1- having an extra couple hundred pounds worth of groceries and kids in the back
2- a street start that gives up most of the AWD launch advantage
3- the possibility that you don't know the best launch rpm because most people don't time and practise their 0-60 launches
4- whether or not the race continues after 60 mph

I usually just laugh when I look back at running into tools like that and arguing with them but while I'm arguing, it's VERY annoying and stuff like that make running into those people a much more frequent occurrence. This is why pulling stuff like that off in car reviews gets on my nerves; it plays a huge rule in increasing the number of tools.. the same way The Fast and The Furious caused a large boost in the number of tools and ricers on the road, except this huge exaggeration is even worse in a way.. it is coming from a much more legit source/influence: an instrumental car test and review.

Comments







Does An Aftermarket Grille Really Increase Airflow?
I put a Saleen S281 grille to the test to answer that question.

Stock Suspension S197 Mustang With Square 305/30/19's
What you need to fit a proper size square tire setup.

How Limited Slip Diffs Make You Faster on Track
What you need to know about how they put power down and pros and cons.

Can Telemetry Explain Schumacher's Talent?
A comparison between Schumacher's and then team mate Herbert's data.






Cayman GT4 Track Review
The first Cayman with proper (911-challenging) power.

Is an EcoBoost Mustang any good on Track?
Two days at the track in a Mustang short 4 cylinders.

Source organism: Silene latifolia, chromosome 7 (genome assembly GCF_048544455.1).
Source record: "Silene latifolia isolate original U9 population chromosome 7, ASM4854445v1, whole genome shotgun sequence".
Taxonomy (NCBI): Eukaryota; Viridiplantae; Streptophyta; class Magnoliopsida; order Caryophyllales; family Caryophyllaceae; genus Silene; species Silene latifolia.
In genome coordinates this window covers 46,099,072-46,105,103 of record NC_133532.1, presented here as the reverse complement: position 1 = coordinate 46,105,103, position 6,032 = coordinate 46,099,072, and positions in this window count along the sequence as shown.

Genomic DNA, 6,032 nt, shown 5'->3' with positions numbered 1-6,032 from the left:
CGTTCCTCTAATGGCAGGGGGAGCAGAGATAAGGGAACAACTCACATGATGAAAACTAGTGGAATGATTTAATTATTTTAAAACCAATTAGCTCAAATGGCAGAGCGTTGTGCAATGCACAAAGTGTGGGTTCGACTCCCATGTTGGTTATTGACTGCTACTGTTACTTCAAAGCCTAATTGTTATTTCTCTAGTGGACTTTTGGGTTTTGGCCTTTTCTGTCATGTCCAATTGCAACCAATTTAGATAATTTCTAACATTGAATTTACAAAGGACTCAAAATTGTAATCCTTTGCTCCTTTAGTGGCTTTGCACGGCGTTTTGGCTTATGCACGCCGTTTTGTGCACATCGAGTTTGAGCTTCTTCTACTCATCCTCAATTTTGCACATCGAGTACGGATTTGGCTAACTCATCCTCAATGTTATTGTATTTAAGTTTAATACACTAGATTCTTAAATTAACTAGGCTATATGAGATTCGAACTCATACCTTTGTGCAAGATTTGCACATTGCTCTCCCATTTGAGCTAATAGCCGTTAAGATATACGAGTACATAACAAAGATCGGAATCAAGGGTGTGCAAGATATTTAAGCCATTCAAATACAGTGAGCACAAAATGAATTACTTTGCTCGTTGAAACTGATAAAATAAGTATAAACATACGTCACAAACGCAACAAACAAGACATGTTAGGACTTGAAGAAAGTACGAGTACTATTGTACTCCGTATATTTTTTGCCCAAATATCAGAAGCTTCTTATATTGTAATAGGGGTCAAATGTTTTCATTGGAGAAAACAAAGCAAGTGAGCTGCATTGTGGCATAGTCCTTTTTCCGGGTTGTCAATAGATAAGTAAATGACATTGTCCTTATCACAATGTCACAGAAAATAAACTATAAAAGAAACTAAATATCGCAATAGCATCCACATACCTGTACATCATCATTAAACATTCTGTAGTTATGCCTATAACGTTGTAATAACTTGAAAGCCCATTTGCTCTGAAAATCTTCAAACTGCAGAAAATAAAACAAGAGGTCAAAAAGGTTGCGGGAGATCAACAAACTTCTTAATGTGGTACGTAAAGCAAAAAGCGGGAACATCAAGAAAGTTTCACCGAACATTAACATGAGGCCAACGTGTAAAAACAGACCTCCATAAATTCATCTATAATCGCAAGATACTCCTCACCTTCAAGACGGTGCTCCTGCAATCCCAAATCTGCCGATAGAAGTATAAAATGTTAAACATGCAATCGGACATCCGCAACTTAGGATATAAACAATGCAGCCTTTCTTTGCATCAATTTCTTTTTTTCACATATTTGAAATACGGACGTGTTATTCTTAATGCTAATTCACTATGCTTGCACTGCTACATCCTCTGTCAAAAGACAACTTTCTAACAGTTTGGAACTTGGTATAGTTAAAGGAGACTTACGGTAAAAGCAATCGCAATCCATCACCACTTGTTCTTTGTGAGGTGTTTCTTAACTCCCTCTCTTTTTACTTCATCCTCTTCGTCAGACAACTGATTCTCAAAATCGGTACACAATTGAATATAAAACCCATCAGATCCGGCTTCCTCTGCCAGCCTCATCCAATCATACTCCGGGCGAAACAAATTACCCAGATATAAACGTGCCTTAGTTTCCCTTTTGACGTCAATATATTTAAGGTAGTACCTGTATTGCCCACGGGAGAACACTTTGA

2016 BMW M4 DCT Track Review
It's quick (properly quick). But is it fun?

Can a stock Golf Diesel handle a Track Day?
Not your every day track beater.




🔥 Most Visited This Week

Michelin Pilot Sport Cup 2's vs Bridgestone Potenza RE-71R's

I never thought I'd ever run Michelin Pilot Sport Cup 2's on my 2012 Boss 302. The cost is astronomical and they are supposed to last the least of anything comparable. So how did I end up with (nearly) fresh Sport Cup 2's? A complete fluke. I came across a lightly used set with only a few hundred miles and no track time; 305/30/19 takeoffs from a GT Performance Pack Level 2 (GT PPL2). I knew my 71R's were getting very worn before the season started and likely wouldn't last the whole season, even this short one. The price was far better than a new set of RE-71R's, a little more than half, and local Time Attack rules (Canadian Automobile Sport Clubs) recently made 180 and 200 TW tires equivalent, meaning no PAX or PIP point penalty for going with 180 TW tire like the Pilot Sport Cup 2's. I have been very curious about how PSC2's compare to RE 71R's but I stayed away due to their being painfully expensive and, up to last year, their 180 TW rating would

GTR vs Evo X vs STI: which has the best AWD system?